Advanced ovarian cancer remains the most lethal of the gynecologic malignancies because of its late stage at diagnosis and frequent relapse after primary treatment. It is commonly found at primary surgery that diffusely metastatic disease coats the intraperitoneal surfaces, sometimes with great tumor bulk, challenging the ability to completely remove the tumor. As has been presented in OB/GYN Clinical Alert previously, optimal cytoreduction at this juncture appears to levy the greatest impact on subsequent chemotherapy response. To date, that regimen of choice has been intravenously administered platinum-based and taxane chemotherapy combinations. Little has changed in the primary intravenous recommendation over the last decade although many modifications have been made; most therapeutic additions to the platinum/taxane backbone have not altered survival parameters.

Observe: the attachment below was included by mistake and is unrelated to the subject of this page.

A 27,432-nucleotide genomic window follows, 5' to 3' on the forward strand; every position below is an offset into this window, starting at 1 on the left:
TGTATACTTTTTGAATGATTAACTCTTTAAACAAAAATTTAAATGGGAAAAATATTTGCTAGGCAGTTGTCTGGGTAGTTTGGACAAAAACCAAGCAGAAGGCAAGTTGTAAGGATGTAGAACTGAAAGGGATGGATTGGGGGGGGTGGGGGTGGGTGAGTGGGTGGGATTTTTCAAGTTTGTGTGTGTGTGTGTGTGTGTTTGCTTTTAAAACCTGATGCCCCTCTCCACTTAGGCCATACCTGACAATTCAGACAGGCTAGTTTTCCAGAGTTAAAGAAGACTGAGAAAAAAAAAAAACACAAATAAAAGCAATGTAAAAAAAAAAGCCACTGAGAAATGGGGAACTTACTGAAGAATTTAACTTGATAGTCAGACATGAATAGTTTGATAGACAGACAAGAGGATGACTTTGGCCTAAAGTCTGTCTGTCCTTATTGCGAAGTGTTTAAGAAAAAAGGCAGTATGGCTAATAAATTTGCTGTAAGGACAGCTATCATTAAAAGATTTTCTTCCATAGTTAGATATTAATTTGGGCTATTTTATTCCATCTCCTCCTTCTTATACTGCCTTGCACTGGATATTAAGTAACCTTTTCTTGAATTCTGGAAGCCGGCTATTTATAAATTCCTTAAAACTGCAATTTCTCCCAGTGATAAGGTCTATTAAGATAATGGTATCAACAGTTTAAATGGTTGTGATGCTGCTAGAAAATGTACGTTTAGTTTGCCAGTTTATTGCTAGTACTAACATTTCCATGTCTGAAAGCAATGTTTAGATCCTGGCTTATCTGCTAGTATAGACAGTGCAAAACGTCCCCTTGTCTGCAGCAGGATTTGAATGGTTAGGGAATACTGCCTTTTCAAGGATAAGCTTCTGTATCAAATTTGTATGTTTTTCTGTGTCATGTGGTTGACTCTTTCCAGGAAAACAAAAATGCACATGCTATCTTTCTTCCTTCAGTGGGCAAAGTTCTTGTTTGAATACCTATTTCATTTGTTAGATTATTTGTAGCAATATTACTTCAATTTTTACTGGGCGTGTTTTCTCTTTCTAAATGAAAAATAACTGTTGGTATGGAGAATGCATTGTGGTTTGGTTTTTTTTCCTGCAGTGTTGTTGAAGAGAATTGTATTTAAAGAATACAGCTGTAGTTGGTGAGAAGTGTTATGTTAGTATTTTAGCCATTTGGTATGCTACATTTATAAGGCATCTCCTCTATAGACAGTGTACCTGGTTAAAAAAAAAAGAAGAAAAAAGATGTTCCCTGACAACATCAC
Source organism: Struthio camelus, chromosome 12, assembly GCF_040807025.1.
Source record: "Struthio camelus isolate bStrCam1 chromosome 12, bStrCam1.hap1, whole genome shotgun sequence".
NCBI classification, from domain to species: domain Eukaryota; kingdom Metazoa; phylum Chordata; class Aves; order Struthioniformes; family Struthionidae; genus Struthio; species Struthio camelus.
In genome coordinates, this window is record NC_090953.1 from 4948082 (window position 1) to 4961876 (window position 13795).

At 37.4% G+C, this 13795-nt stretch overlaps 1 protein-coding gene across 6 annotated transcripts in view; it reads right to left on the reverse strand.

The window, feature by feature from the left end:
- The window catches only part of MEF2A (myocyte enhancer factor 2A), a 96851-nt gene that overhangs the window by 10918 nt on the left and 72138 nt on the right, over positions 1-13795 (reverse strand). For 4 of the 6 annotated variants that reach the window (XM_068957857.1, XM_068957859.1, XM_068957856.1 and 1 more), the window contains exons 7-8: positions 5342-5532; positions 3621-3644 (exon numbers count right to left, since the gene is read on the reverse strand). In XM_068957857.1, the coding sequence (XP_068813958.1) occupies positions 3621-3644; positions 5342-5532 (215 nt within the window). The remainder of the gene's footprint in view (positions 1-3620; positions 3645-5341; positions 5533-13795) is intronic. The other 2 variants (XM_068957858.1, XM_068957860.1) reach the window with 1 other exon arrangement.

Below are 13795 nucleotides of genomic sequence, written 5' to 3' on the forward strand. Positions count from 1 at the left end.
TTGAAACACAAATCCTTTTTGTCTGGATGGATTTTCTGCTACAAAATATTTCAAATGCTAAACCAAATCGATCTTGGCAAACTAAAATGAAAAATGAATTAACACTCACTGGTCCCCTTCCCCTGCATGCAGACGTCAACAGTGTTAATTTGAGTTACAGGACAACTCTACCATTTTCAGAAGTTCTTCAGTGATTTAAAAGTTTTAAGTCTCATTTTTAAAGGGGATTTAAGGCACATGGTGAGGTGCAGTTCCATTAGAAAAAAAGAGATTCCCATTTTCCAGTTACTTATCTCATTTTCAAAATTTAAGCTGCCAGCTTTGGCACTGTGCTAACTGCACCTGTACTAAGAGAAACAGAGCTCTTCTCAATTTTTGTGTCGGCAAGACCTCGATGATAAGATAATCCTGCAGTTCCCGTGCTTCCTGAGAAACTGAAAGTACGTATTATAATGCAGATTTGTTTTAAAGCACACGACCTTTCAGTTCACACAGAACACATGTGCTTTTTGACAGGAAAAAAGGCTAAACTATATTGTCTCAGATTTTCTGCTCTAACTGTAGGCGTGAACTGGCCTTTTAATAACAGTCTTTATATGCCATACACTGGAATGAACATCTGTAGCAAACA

The current report joins 2 previously conducted trials evaluating the merits of administering chemotherapy into the cavity where the disease is largely distributed—intraperitoneal. The concept has been under investigation for several decades and has been favorably considered, as IP drug administration is associated with superior pharmacokinetics relative to intravenous administration. In this manner high-dose drug exposure can be accomplished without the commensurate systemic toxicity. Limited surface diffusion into tumors, however, meant smaller volume residual status would be necessary. Nonetheless, in the last 10 years, there have been 3 large phase III clinical trials in ovarian cancer patients, which appear to confirm that the strategy is valid.1-3 The first trial simply compared IV cisplatin and cyclophosphamide to IP cisplatin and IV cyclophosphamide. The dosing of both agents was the same; of note, the platinum was 100 mg/m2—a dose on the upper limit of patient tolerance without marrow support. Patients were enrolled if they had 2 cm or less of residual disease from surgery. The intent was 6 courses of therapy. While PFS was not reported in the study, OS was significantly improved by approximately 8 months in the IP arm (41 vs 49 mos). Since the study appeared about the time results from a trial demonstrating the superiority of paclitaxel over cyclophosphamide in combination with platinum, the findings were not incorporated into standard care. A second trial used the IV platinum/taxane standard as a control against a regimen combining relatively high-dose carboplatin for 2 cycles followed by IP cisplatin (same dose as above) and IV paclitaxel in patients with optimal cytoreduction (defined as residual less than 1 cm). The induction chemotherapy was incorporated to help reduce the volume of post-operative residual disease but led to therapy discontinuation due to toxicity. Despite these criticisms, the IP arm was superior in both PFS and OS. For the latter variable, the gain was nearly a year and represented the first study in which overall survival in this cohort extended beyond 5 years. While the data caught the eye of many, toxicity was significant enough that the authors hesitated to recommend the regimen as "standard" for patients with optimally cytoreduced ovarian cancer.